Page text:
Ice Network

Gold not out for redemption at Team Challenge Cup

U.S. champion focused on helping team; Yamaguchi stresses camaraderie
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Gracie Gold insists that she is not viewing the 2016 Kosé Team Challenge Cup as a chance to redeem herself from her "humbling" experience at the world championships. -Getty Images

SPOKANE, Wash. -- It's been nearly three weeks, and the hangover from the 2016 World Figure Skating Championships is still dogging Gracie Gold.

That doesn't necessarily mean a cure is in the offing when the 2016 Kosé Team Challenge Cup makes its debut here Friday night. But her presence on Team North America -- in addition to the star power it lends to the inaugural event -- is at least an early opportunity to start rebuilding her psyche at the halfway point of the current Olympic cycle.

The two-time U.S. champion seemed on the verge of a defining moment at the Boston worlds, leading the ladies field following a splendid short program that left her three points clear of a bunched field -- and close enough to see the shine in what would have been her first world championship medal.

And then, disaster.

A fall on her first combination. A late triple lutz scaled back to a double. Three rivals vaulted past her: Russia's Evgenia Medvedeva claimed the gold medal, while U.S. teammate Ashley Wagner came away with a stunning silver. And Gold has been unsparing in her self-evaluation.

"It still makes me sick to my stomach to think about it," she admitted Thursday after her practice session at Spokane Arena.

In other words, nothing's changed from her initial reaction in Boston, where she said she was "ashamed" and went so far as to apologize.

"I was really glad that I was able to skate a wonderful short for the crowd and for my country," Gold reflected. "But I still am just really disappointed in myself and really saddened by what happened.

"I guess it's humbling. Skating is a matter of moments, and just one moment can change your whole life."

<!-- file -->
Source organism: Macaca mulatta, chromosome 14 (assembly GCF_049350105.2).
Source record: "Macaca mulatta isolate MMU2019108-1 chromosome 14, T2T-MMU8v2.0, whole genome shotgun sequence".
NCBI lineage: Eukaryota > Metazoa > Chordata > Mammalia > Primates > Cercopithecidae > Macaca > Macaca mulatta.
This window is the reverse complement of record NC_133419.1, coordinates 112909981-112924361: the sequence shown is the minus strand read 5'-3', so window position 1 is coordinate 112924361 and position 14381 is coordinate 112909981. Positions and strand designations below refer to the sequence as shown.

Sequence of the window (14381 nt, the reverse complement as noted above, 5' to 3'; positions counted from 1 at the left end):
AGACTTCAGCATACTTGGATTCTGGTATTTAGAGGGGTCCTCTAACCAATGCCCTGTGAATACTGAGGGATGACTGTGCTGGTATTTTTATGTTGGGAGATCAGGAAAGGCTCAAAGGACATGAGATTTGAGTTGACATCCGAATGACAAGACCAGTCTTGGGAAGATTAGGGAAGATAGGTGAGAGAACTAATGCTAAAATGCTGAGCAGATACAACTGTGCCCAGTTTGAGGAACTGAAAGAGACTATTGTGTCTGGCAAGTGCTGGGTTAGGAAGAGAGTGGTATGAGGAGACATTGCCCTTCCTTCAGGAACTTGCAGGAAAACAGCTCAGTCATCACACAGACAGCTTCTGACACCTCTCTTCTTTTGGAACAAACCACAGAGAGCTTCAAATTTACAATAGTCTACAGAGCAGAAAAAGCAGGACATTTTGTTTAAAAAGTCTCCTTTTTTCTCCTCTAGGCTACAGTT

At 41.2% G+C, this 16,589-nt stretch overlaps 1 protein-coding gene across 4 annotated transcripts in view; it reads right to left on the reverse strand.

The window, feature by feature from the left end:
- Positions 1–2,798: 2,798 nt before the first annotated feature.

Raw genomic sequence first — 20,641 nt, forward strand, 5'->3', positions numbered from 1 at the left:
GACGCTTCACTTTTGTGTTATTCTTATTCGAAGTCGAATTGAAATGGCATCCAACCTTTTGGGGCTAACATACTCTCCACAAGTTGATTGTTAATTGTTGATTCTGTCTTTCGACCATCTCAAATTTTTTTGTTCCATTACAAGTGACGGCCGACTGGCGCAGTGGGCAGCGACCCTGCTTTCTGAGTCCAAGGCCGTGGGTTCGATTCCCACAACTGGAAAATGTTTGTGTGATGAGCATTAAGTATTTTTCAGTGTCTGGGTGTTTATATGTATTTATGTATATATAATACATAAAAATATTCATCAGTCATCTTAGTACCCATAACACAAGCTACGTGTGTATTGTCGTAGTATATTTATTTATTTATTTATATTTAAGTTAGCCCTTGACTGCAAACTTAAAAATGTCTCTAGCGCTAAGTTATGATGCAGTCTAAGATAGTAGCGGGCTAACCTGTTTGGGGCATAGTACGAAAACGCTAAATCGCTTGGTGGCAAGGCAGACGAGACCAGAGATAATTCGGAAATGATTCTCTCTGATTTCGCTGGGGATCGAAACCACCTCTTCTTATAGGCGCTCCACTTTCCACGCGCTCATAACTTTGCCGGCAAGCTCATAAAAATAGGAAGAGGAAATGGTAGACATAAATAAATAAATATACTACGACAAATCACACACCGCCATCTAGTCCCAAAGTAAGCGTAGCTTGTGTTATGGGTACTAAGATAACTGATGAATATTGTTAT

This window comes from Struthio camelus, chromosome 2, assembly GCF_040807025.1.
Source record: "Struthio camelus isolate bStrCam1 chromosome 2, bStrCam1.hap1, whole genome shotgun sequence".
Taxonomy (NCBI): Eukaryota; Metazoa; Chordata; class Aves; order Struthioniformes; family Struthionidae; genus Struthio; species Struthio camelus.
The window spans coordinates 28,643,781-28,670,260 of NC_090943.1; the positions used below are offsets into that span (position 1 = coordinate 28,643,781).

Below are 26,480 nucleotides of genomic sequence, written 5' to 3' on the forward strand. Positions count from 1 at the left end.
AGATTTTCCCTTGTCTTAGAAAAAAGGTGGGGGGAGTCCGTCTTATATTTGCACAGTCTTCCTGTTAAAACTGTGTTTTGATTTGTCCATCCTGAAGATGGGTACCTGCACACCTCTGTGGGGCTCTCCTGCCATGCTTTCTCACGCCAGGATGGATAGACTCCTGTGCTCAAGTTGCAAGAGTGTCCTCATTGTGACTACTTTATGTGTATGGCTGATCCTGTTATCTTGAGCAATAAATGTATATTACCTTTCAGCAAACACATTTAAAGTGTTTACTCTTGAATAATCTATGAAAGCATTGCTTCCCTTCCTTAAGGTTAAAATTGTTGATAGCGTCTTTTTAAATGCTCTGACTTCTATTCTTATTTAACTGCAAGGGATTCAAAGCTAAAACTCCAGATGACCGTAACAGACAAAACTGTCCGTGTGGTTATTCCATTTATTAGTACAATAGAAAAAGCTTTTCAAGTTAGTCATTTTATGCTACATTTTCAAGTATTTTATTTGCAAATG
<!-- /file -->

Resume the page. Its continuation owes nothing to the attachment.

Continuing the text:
Now comes the process of perspective, and restoring her confidence.

"Just starting back on a lower peg and climbing back up -- there are benefits to that," she said. "Sometimes, the great athletes of the past [have to do that] before they rise back up. So hopefully it will add that little bit extra that I need to skate well when my country needs me to."

This might be one of those times, although it's a far piece from the Olympic or world stage -- even if the field is top shelf.

Two of the four recently crowned world champions are entered: Medvedeva on Team Europe and Canadian pair Meagan Duhamel and Eric Radford for North America.

Wagner and ice dancers Madison Chock and Evan Bates give North America two more world medalists from Boston, and Canadians Kaitlyn Weaver and Andrew Poje won medals at the two previous worlds.

Boyang Jin of China, who won bronze in Boston, is the only other current world medalist competing, after world ice dance champions Gabriella Papadakis and Guillaume Cizeron of France pulled out earlier in the week due to injury. In all, 11 world or Olympic medalists are in the field.

The Team Challenge Cup matches three continental teams -- North America, Europe and Asia -- made up of skaters from all four disciplines: three men's and ladies singles competitors, and two pairs and ice dance entries.

On Friday night, it's singles only, with the continental standings determined by individual placement rather than points (although individual point-winners will also be recognized). Come Saturday, things start afresh, with sessions in the afternoon and evening and aggregate scores sorting out the winners. A Sunday exhibition wraps up the weekend.

There's also $617,000 in prize money to ratchet up the stakes beyond just a post-worlds friendly.

That's one reason why Gold doesn't look at this event as simply an opportunity to wash Boston out of her hair.

"I can't really think that way right now," she insisted. "None of us can. That's the same for, 'You skated lights out at worlds -- are you ready to do it again?' We're just here to try something new.

"It's not about us; it's about the team. It's about, how much can I help North America?" Gold continued. "In this case, every point counts. It's maybe not as much about the color of medal you get."

Still, there are a few competitors in the field who are looking for some individual reinforcement in the wake of disappointing seasons or a tough go at worlds -- notably men's competitors Jason Brown and Denis Ten, who have struggled with injuries.

"I never really had a season this year," Brown said.

And there are others simply curious about the across-the-border dynamics.

"When the American dance team (Chock and Bates) came in, I gave them a big hug," Radford said. "This is probably the only time in our entire career that we'll get to experience that. Working with people that you normally compete with is kind of neat."

As for the team captains -- Olympic gold medalists Kristi Yamaguchi for North America, Christopher Dean for Europe and Shizuka Arakawa for Asia -- what little strategy they can wield comes in how they align their skaters for Friday's session. More important, Yamaguchi offered, "is how they all support each other."

"You don't want to let your teammates down, and the kind of momentum a good performance can create will be very important," Yamaguchi said. "I think when we saw the team competition in Sochi, it was a whole other feeling -- a certain dynamic. Having the competitors invested in each other is something you just don't see in a regular competition."